New economy, new gig


Courtesy Arthur Gonzalez Martin

Oak Leaf staffer Arthur Gonzalez Martin prepared for work as a gig economy delivery driver.

Arthur Gonzalez-Martin, Staff Writer

It was to be my hump week, the week that I got to make up for being forced to take a week off my day job as one of SRJC’s custodians. And then the new age plague, the Spanish flu 2.0, COVID-19 hit Sonoma County sooner rather than later, and I ended up losing my job earlier than expected. A job I had worked for 10 years, waiting for the day I could be made a permanent staff member. I lost my job just before the college announced it’s paying its employees to stay home through May.

I had a job lined up at the Two Rock Coast Guard base, but due to the county’s shelter-in-place order, I won’t start the final steps for the hiring process until it is over. So I didn’t have many choices other than try to make it off my savings alone or use my good old-style American determination and work for myself. I chose the latter.

I have been involved with gig economy apps for about a year or two now. It wasn’t income I depended on, just something I did when I had a day off, during school holidays or the seemingly annual natural disaster. I signed up for several delivery apps, such as Doordash, Instacart and Postmates for more side work and received free insulated bags for deliveries. I used the personal shopping apps when I wasn’t feeling like driving for Uber or Lyft, but since those two ridesharing apps are slow to nonexistent right now, it was time to focus on doing deliveries.

On my first day of spring break, I made $80 in under an hour on tips alone. Requests for Doordash have earned me a minimum of $8-10 each delivery and $20 to $30 for Instacart, if I’m willing to work early in the morning.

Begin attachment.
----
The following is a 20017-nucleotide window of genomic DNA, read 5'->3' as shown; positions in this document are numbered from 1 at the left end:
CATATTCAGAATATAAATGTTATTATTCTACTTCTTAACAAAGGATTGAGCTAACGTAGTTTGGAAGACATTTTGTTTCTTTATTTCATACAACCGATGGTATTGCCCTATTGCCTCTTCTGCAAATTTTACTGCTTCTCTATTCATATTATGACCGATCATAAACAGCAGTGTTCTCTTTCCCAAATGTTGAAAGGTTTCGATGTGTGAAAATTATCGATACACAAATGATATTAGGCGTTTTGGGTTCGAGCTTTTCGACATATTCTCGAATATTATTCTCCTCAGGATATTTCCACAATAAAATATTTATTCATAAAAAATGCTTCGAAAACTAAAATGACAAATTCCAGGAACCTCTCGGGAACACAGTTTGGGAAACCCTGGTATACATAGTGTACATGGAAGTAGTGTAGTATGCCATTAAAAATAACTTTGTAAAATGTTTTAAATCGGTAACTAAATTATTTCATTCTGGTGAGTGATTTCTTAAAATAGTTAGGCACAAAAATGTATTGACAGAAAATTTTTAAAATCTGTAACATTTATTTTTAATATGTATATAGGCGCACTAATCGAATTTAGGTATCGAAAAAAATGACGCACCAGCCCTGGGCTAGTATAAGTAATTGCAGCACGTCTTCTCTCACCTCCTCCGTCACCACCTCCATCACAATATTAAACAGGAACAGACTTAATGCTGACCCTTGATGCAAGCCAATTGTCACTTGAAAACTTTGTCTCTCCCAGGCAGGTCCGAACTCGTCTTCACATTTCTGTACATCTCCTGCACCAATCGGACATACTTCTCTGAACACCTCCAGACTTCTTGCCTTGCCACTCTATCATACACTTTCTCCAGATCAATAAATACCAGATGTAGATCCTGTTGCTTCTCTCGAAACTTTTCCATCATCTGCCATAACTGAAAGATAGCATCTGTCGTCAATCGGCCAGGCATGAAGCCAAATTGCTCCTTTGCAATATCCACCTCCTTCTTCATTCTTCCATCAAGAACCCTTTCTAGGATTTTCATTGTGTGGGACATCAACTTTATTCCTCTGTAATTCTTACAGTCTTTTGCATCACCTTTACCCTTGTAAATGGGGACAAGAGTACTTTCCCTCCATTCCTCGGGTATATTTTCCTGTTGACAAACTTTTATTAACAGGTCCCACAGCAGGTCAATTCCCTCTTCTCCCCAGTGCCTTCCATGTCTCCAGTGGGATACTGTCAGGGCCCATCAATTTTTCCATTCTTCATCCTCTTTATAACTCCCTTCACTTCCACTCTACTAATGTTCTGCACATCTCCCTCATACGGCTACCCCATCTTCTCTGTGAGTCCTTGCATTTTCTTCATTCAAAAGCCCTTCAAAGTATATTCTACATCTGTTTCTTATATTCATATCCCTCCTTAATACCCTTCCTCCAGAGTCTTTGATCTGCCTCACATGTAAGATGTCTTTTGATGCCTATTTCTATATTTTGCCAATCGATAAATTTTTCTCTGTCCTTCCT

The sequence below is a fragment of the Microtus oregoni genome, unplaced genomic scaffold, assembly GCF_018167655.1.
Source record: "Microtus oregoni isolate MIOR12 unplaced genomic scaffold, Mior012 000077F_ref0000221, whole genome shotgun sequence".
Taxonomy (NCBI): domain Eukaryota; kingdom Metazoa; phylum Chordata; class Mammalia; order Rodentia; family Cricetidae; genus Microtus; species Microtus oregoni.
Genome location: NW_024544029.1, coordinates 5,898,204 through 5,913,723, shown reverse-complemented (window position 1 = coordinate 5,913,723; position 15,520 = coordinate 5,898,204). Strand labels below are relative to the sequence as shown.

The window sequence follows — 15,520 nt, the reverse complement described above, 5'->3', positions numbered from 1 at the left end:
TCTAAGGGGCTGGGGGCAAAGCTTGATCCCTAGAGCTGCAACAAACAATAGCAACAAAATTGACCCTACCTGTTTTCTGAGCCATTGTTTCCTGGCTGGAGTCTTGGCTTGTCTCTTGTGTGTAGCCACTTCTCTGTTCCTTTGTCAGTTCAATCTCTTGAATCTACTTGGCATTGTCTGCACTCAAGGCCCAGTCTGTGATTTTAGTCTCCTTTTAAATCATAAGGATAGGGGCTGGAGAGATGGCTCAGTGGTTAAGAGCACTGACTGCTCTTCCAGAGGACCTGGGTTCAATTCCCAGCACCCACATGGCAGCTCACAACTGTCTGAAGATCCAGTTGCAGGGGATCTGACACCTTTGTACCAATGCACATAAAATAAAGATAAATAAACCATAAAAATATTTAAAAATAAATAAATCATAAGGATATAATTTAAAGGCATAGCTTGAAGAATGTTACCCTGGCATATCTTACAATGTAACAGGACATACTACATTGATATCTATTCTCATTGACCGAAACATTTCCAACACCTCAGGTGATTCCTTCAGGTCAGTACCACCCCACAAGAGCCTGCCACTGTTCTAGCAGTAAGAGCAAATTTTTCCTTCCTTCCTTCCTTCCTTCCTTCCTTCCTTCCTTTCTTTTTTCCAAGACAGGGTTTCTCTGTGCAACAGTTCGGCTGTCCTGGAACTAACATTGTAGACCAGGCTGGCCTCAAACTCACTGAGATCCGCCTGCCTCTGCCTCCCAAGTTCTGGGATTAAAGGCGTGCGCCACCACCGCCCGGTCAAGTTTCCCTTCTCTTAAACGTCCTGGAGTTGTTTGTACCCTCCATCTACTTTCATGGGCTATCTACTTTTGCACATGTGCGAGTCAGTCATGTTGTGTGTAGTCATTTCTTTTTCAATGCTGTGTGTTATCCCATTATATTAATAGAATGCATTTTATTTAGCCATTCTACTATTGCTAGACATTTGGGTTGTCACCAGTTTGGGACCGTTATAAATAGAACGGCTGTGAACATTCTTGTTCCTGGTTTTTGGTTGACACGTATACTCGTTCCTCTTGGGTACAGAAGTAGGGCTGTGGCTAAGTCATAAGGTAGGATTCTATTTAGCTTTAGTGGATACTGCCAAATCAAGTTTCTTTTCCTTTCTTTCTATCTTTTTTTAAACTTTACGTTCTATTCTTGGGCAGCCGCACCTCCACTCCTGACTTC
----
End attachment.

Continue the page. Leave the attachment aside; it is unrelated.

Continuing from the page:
For the first two weeks after starting, I noticed dramatic changes in the grocery stores, restaurants and even the local Costco. There were shelves cleared of any paper and cleaning supplies. Bins normally filled with fish or chicken were completely empty. I watched the lines to get inside stores grow longer by the day with added security checks to make sure everyone was keeping their distance from one another. At least Costco has a bulletin board out front stating which items are in stock and which are out. Costco now lets us Instacart workers use the back door to avoid the lines.

Restaurants that I once frequented are empty, chairs and tables either moved to one side or taped off. Some places have moved their counters outside with order- and pick-up lines and tape marking your distance from the cashier. Plexiglass windows have been installed when possible in every gas station, Safeway and liquor store.

I have mostly been delivering groceries in the mountains and other isolated places around the county. Sometimes it feels like I’m the only one on the road driving through the quiet quarantined streets. The customers and I dance around each other extending tips and goods while trying to maintain a minimum of 6 feet. Doordash has been letting people request that I leave deliveries at the door, which makes my job easier, because having a man donning a mask, sunglasses, rubber gloves and full body covering showing up on your doorstep tends to garner negative app ratings.

I’d like this say this job has at least given me an excuse to get some fresh air and leave the house, even if I’m at risk of dying from the virus because of my weak lungs. It’s a trade-off. After all, what else is there to do besides staying locked up in my house and slowly growing mad and hateful?

My greatest coronavirus concern has been getting more masks and gloves for work. Doordash and Instacart have been delivering mask and gloves on request, but they tend to take up to a week or two to get here. Also, I’m not sure if it’s my phone or the internet use in the area, but GPS seems to be growing slower by the day, especially in less developed parts of the county.

I know this job will not last long, and if everything goes as planned, the gig economy rates will drop around mid to late May as the shelter-in-place order is lifted, but as long as it holds up, I’ll keep driving the apocalyptic streets of Sonoma County.